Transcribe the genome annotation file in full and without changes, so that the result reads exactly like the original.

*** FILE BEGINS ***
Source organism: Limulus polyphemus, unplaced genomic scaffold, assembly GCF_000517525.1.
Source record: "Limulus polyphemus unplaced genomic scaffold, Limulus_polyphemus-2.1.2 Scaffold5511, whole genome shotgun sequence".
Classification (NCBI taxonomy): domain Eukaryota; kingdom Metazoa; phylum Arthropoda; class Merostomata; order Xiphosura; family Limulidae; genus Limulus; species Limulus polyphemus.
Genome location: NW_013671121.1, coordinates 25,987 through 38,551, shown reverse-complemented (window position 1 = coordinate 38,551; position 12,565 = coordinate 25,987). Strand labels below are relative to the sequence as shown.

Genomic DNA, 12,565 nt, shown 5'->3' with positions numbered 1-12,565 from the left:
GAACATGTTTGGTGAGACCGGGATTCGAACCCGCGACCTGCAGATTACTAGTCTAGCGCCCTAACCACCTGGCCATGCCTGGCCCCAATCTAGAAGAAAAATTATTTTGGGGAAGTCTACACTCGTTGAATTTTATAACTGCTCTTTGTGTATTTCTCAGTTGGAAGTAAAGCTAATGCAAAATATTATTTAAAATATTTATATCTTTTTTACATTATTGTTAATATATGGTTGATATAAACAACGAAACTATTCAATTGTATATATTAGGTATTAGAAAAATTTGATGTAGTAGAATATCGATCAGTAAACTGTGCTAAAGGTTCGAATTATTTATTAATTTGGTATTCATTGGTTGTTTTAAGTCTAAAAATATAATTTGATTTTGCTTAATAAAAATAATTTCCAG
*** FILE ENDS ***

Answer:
Source organism: Limulus polyphemus, unplaced genomic scaffold, assembly GCF_000517525.1.
Source record: "Limulus polyphemus unplaced genomic scaffold, Limulus_polyphemus-2.1.2 Scaffold5511, whole genome shotgun sequence".
Classification (NCBI taxonomy): domain Eukaryota; kingdom Metazoa; phylum Arthropoda; class Merostomata; order Xiphosura; family Limulidae; genus Limulus; species Limulus polyphemus.
Genome location: NW_013671121.1, coordinates 25,987 through 38,551, shown reverse-complemented (window position 1 = coordinate 38,551; position 12,565 = coordinate 25,987). Strand labels below are relative to the sequence as shown.

Genomic DNA, 12,565 nt, shown 5'->3' with positions numbered 1-12,565 from the left:
GAACATGTTTGGTGAGACCGGGATTCGAACCCGCGACCTGCAGATTACTAGTCTAGCGCCCTAACCACCTGGCCATGCCTGGCCCCAATCTAGAAGAAAAATTATTTTGGGGAAGTCTACACTCGTTGAATTTTATAACTGCTCTTTGTGTATTTCTCAGTTGGAAGTAAAGCTAATGCAAAATATTATTTAAAATATTTATATCTTTTTTACATTATTGTTAATATATGGTTGATATAAACAACGAAACTATTCAATTGTATATATTAGGTATTAGAAAAATTTGATGTAGTAGAATATCGATCAGTAAACTGTGCTAAAGGTTCGAATTATTTATTAATTTGGTATTCATTGGTTGTTTTAAGTCTAAAAATATAATTTGATTTTGCTTAATAAAAATAATTTCCAG